Erie City Iron Works records1864-1937
The Erie City Iron Works was founded by Pennsylvania capitalist Bethuel Boyd Vincent (1803-1876) as the Presque Isle Foundry in 1840. The Works was a major manufacturer of boilers, stationary and portable engines and machinery for sawmills and steam riveting as well as railroad freight and passenger cars. Their records are largely comprised of accounting records.
- Erie City Iron Works (Organization)
14 Linear Feet
The Erie City Iron Works was founded by Pennsylvania capitalist Bethuel Boyd Vincent (1803-1876) as the Presque Isle Foundry in 1840. The firm operated as a partnership, originally known as Vincent, Himrod & Co., with William and David Himrod and William H. Johnston as the other partners. The partnership underwent many changes between 1840 and 1864, but Vincent remained the dominant, though silent, partner throughout.
The Erie City Iron Works was a major manufacturer of boilers, stationary and portable engines and machinery for sawmills and steam riveting. It also manufactured railroad freight and passenger cars. By 1880 it was one of the largest manufacturers of boilers and engines in the United States.The plant was expanded to include a machine shop, and it was renamed The Erie City Iron Works in 1851, the year in which Erie became an incorporated city, and incorporated on January 12, 1865.
Vincent retired in 1860 and in 1866 the firm came under the complete control of George Selden (1827-1893) and John H. Bliss (1823-1907) as Selden, Bliss & Co. The new owners expanded the firm into a manufacturer of national reputation. After Bliss retired in 1895, members of the Selden family retained control until 1966, when they sold their interest to the Zurn Manufacturing Company of Erie, a manufacturer of drains and other specialized iron and steel fittings. This firm was actually a 1901 offshoot of the Erie City Iron Works.
Series I. General accounts (1864-1923); Series II. Purchasing and receiving records (1864-1918); Series III. Sales and shipping records (1865-1937); Series IV. Engineering manuals (1921-1930); Series V. Correspondence; Series VI. Advertising; Series VII. Miscellaneous; Series VIII. Photographs.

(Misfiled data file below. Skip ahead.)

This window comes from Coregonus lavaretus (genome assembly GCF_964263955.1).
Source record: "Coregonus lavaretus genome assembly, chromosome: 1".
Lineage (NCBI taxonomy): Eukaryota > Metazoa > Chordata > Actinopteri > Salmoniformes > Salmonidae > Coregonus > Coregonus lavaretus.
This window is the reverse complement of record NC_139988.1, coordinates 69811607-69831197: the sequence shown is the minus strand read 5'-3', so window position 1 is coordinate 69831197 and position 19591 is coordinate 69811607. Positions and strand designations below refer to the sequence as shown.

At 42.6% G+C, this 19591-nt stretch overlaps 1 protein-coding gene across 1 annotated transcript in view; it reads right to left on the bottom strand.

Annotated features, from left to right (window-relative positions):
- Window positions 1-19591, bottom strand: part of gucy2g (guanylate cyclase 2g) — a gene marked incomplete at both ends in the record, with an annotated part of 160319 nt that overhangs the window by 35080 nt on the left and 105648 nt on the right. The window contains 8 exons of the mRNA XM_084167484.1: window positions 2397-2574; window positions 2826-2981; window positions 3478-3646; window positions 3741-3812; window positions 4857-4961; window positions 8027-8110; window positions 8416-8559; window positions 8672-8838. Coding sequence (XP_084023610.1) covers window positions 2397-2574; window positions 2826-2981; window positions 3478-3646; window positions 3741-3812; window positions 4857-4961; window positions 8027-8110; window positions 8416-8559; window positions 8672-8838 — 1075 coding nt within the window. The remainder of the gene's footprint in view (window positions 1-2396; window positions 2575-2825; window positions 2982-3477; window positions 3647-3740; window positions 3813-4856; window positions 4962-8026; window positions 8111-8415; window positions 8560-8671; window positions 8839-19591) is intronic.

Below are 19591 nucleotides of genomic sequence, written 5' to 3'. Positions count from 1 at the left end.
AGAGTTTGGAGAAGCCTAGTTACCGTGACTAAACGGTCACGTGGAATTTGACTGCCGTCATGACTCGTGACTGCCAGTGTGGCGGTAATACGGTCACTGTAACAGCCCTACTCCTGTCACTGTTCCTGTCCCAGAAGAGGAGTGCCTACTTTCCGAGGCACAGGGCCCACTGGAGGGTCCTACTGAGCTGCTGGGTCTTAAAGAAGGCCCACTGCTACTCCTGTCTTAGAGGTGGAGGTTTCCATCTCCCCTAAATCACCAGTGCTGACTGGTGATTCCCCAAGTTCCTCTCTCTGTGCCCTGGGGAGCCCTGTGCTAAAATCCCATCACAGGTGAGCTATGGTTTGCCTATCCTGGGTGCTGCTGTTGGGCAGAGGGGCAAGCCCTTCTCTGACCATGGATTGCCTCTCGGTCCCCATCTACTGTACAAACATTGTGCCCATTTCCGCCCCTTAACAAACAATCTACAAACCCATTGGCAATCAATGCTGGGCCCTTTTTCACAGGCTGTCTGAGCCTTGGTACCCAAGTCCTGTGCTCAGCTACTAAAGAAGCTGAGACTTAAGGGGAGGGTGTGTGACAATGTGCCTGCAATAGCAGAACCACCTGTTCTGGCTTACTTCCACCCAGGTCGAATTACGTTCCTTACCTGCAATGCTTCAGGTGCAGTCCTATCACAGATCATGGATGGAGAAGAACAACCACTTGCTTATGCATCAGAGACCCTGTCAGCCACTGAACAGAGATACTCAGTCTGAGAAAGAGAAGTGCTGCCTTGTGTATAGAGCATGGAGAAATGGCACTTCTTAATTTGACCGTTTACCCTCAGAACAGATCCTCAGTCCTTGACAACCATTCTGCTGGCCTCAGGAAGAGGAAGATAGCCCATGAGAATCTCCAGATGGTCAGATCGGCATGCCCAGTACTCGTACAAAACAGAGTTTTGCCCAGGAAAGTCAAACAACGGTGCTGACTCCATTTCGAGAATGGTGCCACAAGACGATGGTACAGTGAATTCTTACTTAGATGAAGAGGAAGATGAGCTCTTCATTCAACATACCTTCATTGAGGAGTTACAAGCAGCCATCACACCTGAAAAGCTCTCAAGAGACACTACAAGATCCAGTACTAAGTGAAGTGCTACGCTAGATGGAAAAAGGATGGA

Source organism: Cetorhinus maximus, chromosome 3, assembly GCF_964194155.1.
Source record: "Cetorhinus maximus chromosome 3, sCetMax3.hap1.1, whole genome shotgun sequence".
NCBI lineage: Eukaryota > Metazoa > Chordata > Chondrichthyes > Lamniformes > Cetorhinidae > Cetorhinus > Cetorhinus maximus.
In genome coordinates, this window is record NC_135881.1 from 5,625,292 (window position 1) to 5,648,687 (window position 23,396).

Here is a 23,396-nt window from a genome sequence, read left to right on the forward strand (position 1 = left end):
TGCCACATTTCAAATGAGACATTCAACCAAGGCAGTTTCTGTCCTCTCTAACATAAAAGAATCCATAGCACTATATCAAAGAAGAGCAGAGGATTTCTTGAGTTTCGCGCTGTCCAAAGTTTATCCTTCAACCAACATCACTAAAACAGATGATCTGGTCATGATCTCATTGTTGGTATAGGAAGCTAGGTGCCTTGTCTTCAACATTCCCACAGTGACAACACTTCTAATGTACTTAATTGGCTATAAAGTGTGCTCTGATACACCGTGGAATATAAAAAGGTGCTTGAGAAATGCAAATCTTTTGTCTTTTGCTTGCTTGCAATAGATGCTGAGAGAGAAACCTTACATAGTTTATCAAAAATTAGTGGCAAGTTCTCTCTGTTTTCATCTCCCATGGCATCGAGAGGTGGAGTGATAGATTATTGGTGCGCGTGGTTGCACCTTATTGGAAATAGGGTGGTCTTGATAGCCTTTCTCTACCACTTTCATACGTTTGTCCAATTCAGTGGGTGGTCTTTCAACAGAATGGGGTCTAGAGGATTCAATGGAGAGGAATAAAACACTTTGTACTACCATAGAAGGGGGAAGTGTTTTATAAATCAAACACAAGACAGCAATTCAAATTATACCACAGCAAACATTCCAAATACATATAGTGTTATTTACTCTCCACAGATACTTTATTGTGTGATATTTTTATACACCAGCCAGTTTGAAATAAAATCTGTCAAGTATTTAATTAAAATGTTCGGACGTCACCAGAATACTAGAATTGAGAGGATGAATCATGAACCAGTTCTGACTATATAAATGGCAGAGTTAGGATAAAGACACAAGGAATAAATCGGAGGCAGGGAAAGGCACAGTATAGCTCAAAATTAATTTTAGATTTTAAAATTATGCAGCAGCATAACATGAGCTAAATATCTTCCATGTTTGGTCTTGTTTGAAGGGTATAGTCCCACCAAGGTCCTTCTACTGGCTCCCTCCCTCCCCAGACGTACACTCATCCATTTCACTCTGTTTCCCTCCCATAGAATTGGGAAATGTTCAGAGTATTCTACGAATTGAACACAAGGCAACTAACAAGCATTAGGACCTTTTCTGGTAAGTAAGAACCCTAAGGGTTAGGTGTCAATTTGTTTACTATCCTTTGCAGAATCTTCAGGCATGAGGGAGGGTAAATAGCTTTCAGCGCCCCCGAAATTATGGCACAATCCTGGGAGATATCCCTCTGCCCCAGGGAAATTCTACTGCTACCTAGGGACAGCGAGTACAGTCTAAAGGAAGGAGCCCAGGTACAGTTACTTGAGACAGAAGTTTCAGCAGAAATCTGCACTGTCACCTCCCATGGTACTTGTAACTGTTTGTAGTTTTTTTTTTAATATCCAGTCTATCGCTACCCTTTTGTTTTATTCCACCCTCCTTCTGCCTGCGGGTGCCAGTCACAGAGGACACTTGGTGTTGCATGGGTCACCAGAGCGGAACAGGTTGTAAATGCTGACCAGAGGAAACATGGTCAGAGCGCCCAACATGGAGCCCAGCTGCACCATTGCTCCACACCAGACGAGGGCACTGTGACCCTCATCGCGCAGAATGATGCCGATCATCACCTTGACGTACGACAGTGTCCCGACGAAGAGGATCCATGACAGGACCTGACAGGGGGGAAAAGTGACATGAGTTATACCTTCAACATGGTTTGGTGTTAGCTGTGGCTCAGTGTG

Scope and Content
The records of the Erie City Iron Works are comprised largely of accounting records. No records survive from before 1864. Account books are relatively complete from 1864 to 1890. Summary financial statements are available for 1871 to 1923 with some gaps. Purchase and receiving records include invoices and invoice books (1877-1883) and inventories (1864-1918). Sales and shipping records include commission books covering sales on consignment (1887-1907) and records of selling prices and cost details (1929-1937). Engineering manuals and advertising scrapbooks cover coal pulverizers, inclined watertube boilers, firetube boilers and Lentz engines. A sample of correspondence includes a letterbook of Selden & Bliss (1864-1867). The miscellany includes copies of letters of historical interest, such as one discussing the state of business during the final year of the Civil War, and orders for plates for the first unsuccessful Hudson River tunnel from 1874 to 1880. There are also printed articles on company history and a typescript of historical extracts from the employee magazine. The photographs, which are administered by the Audiovisual Collections and Digital Initiatives Department, include views of the plant, the manufacturing process, and many finished products, such as steam engines, boilers and heaters.
The collection is open for research.
Language of Materials
- Erie City Iron Works (Organization)
Finding Aid & Administrative Information
- Erie City Iron Works records
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